If you’ve read any of my previous posts you know

What is Random? As previously discussed, there’s no universal measure of randomness. Randomness implies the lack of pattern and the inability to predict future outcomes. However, The lack of an obvious model doesn’t imply randomness anymore than a curve fit one implies order. So what actually constitutes randomness, how can we quantify it, and why do we care? Randomness $\neq$ Volatility, and Predictability $\neq$ Profit First...

What is Random? As previously discussed, there’s no universal measure of randomness. Randomness implies the lack of pattern and the inability to predict future outcomes. However, The lack of an obvious model doesn’t imply randomness anymore than a curve fit one implies order. So what actually constitutes randomness, how can we quantify it, and why do we care? Randomness $neq$ Volatility, and Predictability $neq$ Profit First...

Partial least squares (PLS) is a versatile algorithm which can be used to predict either continuous or discrete/categorical variables. Classification with PLS is termed PLS-DA, where the DA stands for discriminant analysis. The PLS-DA algorithm has many favorable properties for dealing with multivariate data; one of the most important of which is how variable collinearity is

Any instrumental variables (IV) estimator relies on two key assumptions in order to identify causal effects: That the excluded instrument or instruments only effect the dependent variable through their effect on the endogenous explanatory variable or variables (the exclusion restriction), That the correlation between the excluded instruments and the endogenous explanatory variables is strong enough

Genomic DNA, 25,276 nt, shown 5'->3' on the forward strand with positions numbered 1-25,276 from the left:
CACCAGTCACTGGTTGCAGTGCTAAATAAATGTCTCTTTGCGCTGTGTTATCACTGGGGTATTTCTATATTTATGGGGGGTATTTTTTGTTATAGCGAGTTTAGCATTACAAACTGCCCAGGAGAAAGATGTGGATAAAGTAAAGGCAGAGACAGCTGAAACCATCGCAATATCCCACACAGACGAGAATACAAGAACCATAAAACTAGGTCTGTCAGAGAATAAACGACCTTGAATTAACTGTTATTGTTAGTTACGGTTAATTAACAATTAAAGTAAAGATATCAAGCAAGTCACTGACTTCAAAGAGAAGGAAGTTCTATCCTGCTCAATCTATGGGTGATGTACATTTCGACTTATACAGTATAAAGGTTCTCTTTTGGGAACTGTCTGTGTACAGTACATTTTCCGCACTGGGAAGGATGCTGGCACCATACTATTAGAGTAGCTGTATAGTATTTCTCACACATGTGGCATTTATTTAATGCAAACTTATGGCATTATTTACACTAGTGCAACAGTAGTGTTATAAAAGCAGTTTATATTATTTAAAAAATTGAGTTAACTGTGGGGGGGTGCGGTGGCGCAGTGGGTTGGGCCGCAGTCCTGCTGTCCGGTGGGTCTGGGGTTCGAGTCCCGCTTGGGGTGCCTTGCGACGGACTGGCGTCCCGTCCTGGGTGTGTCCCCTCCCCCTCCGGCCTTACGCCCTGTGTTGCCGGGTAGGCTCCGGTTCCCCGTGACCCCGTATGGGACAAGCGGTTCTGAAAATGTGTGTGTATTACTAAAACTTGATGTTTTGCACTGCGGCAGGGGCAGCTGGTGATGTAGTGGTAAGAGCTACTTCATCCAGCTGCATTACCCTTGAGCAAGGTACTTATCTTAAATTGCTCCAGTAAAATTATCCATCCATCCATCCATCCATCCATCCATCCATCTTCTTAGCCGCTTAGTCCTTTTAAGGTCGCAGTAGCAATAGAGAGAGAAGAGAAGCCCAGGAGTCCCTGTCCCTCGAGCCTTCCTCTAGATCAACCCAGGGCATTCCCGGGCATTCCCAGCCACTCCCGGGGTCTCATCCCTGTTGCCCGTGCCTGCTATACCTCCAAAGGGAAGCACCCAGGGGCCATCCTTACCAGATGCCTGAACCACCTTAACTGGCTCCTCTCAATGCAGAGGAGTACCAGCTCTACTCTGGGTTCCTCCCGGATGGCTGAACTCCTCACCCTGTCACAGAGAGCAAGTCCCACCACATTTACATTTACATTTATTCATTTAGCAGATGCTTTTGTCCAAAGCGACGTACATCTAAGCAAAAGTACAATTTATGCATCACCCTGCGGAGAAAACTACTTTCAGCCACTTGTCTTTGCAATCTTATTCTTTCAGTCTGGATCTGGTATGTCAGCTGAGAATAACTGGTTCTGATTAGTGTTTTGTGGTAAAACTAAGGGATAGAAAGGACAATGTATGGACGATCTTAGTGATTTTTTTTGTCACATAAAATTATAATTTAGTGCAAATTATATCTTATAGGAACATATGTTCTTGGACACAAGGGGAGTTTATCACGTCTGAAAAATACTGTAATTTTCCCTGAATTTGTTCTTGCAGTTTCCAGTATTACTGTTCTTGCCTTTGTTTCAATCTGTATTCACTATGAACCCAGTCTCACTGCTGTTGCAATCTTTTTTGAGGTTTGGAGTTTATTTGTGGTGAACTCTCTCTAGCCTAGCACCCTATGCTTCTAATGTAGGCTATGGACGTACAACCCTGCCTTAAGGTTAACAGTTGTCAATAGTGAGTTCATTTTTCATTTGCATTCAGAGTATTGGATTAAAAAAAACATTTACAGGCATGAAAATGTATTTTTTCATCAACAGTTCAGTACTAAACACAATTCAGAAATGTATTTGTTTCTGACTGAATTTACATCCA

The title of this book Informative Hypotheses somehow put me off from the start: the author, Hebert Hoijtink, seems to distinguish between informative and uninformative (deformative? disinformative?) hypotheses. Namely, something like H0: μ1=μ2=μ3=μ4 is “very informative” and the alternative Ha is completely uninformative, while the “alternative null” H1: μ1<μ2=μ3<μ4 is informative. (Hence the < signs on

The ideas for most of my blogs usually come from half-baked attempts to create some neat or useful feature that hasn’t been implemented in R. These ideas might come from some analysis I’ve used in my own research or from some other creation meant to save time. More often than not, my blogs are motivated

Today a new version (0.23.1) of the WRS package (Wilcox’ Robust Statistics) has been released. This package is the companion to his rather exhaustive book on robust statistics, “Introduction to Robust Estimation and Hypothesis Testing” (Amazon Link de/us). For a fail-safe installation of the package, follow this instruction. As a guest post, Rand Wilcox describes